Severe slowdown

Print edition : December 23, 2016

A unit in Mumbai manufacturing components for industrial pipes. Photo: SHAILESH ANDRADE/REUTERS

Small manufacturers in Maharashtra who operate on cash may close shop. This will lead to retrenchment.

SEVERAL industrialists who had initially stated that the demonetisation decision of the Narendra Modi government was a positive move and would be beneficial for economic growth in the long term now admit that the slowdown in consumption in view of the liquidity crisis is beginning to take its toll on manufacturing. This, they say, will have a cascading effect and hurt several areas, particularly employment.

Frontline spoke to a few large and small industrialists to obtain their views on what demonetisation means for industry. The question was met with a range of opinions, including whether the move is worth it. Indian industry and corporate India was supportive of the demonetisation drive in the first few days of the announcement on November 8. The position changed as the weeks unfolded. While most of them agreed that the short term would see a lot of pain, they said the long term was uncertain but the economy should settle down. Given that demonetisation was here to stay and there were few options available, industry was resilient enough to see this big move through, they said.

Sunil Mehta, who manufactures power generators, said: “There are plenty of reports and predictions. I don’t believe anyone has any idea or can predict what the next few months are going to be like. We are already seeing a massive drop in demand in consumer goods. Once you have sucked out more than 80 per cent of the cash liquidity from the system and have not replaced it quick enough, it is bound to start showing negative trends. When consumption drops, then you will see a huge reduction in industrial manufacturing as well. It has a spiralling effect and we are experiencing the beginnings of that.”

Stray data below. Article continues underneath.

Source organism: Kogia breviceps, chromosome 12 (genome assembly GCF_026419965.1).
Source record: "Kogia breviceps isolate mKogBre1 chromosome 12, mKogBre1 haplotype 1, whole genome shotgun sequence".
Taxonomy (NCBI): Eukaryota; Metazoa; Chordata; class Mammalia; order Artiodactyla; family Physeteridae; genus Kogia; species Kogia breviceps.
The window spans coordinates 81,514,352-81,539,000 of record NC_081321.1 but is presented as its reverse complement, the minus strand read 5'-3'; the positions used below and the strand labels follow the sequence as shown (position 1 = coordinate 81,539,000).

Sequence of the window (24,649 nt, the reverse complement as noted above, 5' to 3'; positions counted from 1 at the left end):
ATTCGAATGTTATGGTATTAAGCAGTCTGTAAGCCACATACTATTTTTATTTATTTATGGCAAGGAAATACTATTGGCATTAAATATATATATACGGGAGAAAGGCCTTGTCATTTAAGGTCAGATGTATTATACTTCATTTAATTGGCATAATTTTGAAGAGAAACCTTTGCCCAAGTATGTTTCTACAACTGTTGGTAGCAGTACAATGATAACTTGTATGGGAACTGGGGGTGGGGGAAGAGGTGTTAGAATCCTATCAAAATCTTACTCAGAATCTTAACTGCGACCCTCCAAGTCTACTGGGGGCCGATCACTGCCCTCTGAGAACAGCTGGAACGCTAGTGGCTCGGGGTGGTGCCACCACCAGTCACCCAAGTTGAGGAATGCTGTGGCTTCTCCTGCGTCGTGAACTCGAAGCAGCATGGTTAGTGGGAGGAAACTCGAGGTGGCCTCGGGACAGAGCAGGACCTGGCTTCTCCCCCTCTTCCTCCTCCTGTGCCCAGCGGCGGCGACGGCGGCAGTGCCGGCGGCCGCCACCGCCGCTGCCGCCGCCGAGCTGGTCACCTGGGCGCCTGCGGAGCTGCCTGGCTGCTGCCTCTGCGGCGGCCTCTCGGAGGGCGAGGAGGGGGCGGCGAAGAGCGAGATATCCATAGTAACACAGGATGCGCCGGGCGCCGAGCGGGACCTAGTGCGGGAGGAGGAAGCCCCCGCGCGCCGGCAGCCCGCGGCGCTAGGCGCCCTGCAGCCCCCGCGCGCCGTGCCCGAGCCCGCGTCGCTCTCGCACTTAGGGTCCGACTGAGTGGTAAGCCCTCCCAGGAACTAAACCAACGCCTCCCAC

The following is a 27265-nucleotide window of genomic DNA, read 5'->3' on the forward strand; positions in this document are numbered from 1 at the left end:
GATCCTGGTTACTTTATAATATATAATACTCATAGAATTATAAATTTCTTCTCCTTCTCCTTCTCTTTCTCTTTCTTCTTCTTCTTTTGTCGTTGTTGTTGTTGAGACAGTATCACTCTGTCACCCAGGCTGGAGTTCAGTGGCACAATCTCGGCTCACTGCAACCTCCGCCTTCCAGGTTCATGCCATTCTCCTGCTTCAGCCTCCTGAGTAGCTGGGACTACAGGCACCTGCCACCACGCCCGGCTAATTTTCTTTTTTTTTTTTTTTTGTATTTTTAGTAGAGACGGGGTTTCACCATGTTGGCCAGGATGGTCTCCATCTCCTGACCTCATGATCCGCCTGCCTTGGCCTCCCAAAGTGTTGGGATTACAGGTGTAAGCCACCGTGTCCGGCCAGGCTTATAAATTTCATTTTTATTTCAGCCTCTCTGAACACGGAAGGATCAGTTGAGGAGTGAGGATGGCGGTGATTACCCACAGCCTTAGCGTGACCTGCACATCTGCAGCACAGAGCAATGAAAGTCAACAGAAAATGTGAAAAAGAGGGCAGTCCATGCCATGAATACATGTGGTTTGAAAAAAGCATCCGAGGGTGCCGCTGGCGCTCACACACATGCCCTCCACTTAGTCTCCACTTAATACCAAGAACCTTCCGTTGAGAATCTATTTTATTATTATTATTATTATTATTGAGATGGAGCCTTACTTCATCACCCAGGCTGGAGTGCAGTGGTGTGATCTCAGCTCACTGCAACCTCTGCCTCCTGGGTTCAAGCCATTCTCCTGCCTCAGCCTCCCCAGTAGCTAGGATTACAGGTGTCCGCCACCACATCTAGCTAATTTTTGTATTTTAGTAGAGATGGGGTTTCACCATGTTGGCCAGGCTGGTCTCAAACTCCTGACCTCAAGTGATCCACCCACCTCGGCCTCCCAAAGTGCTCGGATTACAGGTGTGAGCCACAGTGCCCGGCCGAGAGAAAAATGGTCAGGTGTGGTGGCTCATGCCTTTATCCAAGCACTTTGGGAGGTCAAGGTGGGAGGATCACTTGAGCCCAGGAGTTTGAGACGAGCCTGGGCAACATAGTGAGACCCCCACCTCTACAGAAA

Mehta said industries were dependent on each other and a slowdown in manufacturing would hit the economy. “For instance, we supply generators to construction companies. With no money in the system, real estate has been hit, and therefore construction will slow down. Similarly, the cement sector caters to construction and it will see a downturn as real estate has been impacted. We supply large industry with captive power plants. If it goes slow, we also reduce production. In the past week we have slowed down by 20 per cent.”

When the gross domestic product (GDP) falls or shrinks, it will have a severe impact on economic growth. Is the move worth the so-called tax windfall the government is hoping to gain by demonetisation? “Is the cost of this upheaval going to be beneficial in the long term? I hope so because what the government has done is irreparable.”

The steel manufacturer Navin Aggarwal said since there was no precedent of demonetisation in recent times it was hard to estimate the impact it would have on Indian industry. However, he said: “The short term will see a lot of pain, especially to industries sensitive to demand, mainly fast-moving consumer goods [FMCG] and transport.” Aggarwal said while most transactions in their unit were through bank transfers and cheques, cash, especially in large sums, played a part when steel merchants came to purchase material. He said: “Processes have to start changing to bring in transparency. We have installed a credit card machine on our shop floor. But then how do we charge Rs.4 lakh on a card machine? The banks will have to be extremely well equipped to deal with large businesses. It is interesting though to see the shift towards a cashless market. There is some feeling of empowerment when a merchant pays via card. Of course, he will have to account for every penny, which was not the case before.”